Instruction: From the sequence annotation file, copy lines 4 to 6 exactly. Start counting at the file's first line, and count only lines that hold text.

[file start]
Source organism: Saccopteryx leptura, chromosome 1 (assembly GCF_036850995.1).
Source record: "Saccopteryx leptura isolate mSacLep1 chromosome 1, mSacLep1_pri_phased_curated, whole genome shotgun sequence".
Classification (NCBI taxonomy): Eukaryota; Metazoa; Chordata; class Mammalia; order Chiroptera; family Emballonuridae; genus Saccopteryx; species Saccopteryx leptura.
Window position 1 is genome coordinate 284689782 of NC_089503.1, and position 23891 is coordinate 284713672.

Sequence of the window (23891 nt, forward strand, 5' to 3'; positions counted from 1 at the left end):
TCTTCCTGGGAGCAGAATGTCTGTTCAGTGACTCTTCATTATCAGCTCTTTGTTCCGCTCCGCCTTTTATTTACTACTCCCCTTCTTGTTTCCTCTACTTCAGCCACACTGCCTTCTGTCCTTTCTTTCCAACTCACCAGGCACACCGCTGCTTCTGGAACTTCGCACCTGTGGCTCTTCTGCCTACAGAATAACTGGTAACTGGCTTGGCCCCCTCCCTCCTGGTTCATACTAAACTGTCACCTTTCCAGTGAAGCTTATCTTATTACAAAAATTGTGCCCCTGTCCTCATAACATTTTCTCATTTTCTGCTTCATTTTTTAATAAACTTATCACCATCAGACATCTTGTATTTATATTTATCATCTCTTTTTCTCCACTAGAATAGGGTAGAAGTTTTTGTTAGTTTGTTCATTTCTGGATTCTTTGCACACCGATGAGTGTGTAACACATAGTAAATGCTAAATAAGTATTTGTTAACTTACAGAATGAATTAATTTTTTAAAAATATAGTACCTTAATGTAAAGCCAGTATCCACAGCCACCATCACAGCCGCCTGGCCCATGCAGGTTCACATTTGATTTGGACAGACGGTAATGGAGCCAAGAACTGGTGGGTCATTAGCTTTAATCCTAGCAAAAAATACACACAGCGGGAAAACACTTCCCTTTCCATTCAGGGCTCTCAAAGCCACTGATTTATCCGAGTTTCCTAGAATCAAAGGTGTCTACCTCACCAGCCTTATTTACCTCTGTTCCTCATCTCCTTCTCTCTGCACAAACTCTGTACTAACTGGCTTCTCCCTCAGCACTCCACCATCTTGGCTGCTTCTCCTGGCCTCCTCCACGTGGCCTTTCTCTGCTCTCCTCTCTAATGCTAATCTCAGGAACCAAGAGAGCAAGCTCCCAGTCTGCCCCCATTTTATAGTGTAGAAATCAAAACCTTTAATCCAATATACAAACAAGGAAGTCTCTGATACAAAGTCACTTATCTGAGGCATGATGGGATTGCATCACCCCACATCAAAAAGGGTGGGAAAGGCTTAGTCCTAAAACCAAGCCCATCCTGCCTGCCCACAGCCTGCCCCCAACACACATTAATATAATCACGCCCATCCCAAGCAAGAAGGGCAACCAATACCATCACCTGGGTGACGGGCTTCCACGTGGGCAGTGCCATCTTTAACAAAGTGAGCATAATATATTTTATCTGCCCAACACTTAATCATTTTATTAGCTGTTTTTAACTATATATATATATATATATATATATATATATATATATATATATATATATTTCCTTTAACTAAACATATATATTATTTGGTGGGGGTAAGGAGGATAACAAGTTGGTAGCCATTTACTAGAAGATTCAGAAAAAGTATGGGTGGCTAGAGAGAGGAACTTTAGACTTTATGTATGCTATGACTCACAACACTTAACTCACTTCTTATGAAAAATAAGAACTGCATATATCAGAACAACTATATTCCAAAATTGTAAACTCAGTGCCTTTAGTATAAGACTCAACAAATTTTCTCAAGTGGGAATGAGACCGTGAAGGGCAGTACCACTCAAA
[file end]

Window position 1 is genome coordinate 284689782 of NC_089503.1, and position 23891 is coordinate 284713672.

Sequence of the window (23891 nt, forward strand, 5' to 3'; positions counted from 1 at the left end):
TCTTCCTGGGAGCAGAATGTCTGTTCAGTGACTCTTCATTATCAGCTCTTTGTTCCGCTCCGCCTTTTATTTACTACTCCCCTTCTTGTTTCCTCTACTTCAGCCACACTGCCTTCTGTCCTTTCTTTCCAACTCACCAGGCACACCGCTGCTTCTGGAACTTCGCACCTGTGGCTCTTCTGCCTACAGAATAACTGGTAACTGGCTTGGCCCCCTCCCTCCTGGTTCATACTAAACTGTCACCTTTCCAGTGAAGCTTATCTTATTACAAAAATTGTGCCCCTGTCCTCATAACATTTTCTCATTTTCTGCTTCATTTTTTAATAAACTTATCACCATCAGACATCTTGTATTTATATTTATCATCTCTTTTTCTCCACTAGAATAGGGTAGAAGTTTTTGTTAGTTTGTTCATTTCTGGATTCTTTGCACACCGATGAGTGTGTAACACATAGTAAATGCTAAATAAGTATTTGTTAACTTACAGAATGAATTAATTTTTTAAAAATATAGTACCTTAATGTAAAGCCAGTATCCACAGCCACCATCACAGCCGCCTGGCCCATGCAGGTTCACATTTGATTTGGACAGACGGTAATGGAGCCAAGAACTGGTGGGTCATTAGCTTTAATCCTAGCAAAAAATACACACAGCGGGAAAACACTTCCCTTTCCATTCAGGGCTCTCAAAGCCACTGATTTATCCGAGTTTCCTAGAATCAAAGGTGTCTACCTCACCAGCCTTATTTACCTCTGTTCCTCATCTCCTTCTCTCTGCACAAACTCTGTACTAACTGGCTTCTCCCTCAGCACTCCACCATCTTGGCTGCTTCTCCTGGCCTCCTCCACGTGGCCTTTCTCTGCTCTCCTCTCTAATGCTAATCTCAGGAACCAAGAGAGCAAGCTCCCAGTCTGCCCCCATTTTATAGTGTAGAAATCAAAACCTTTAATCCAATATACAAACAAGGAAGTCTCTGATACAAAGTCACTTATCTGAGGCATGATGGGATTGCATCACCCCACATCAAAAAGGGTGGGAAAGGCTTAGTCCTAAAACCAAGCCCATCCTGCCTGCCCACAGCCTGCCCCCAACACACATTAATATAATCACGCCCATCCCAAGCAAGAAGGGCAACCAATACCATCACCTGGGTGACGGGCTTCCACGTGGGCAGTGCCATCTTTAACAAAGTGAGCATAATATATTTTATCTGCCCAACACTTAATCATTTTATTAGCTGTTTTTAACTATATATATATATATATATATATATATATATATATATATATATATATATTTCCTTTAACTAAACATATATATTATTTGGTGGGGGTAAGGAGGATAACAAGTTGGTAGCCATTTACTAGAAGATTCAGAAAAAGTATGGGTGGCTAGAGAGAGGAACTTTAGACTTTATGTATGCTATGACTCACAACACTTAACTCACTTCTTATGAAAAATAAGAACTGCATATATCAGAACAACTATATTCCAAAATTGTAAACTCAGTGCCTTTAGTATAAGACTCAACAAATTTTCTCAAGTGGGAATGAGACCGTGAAGGGCAGTACCACTCAAA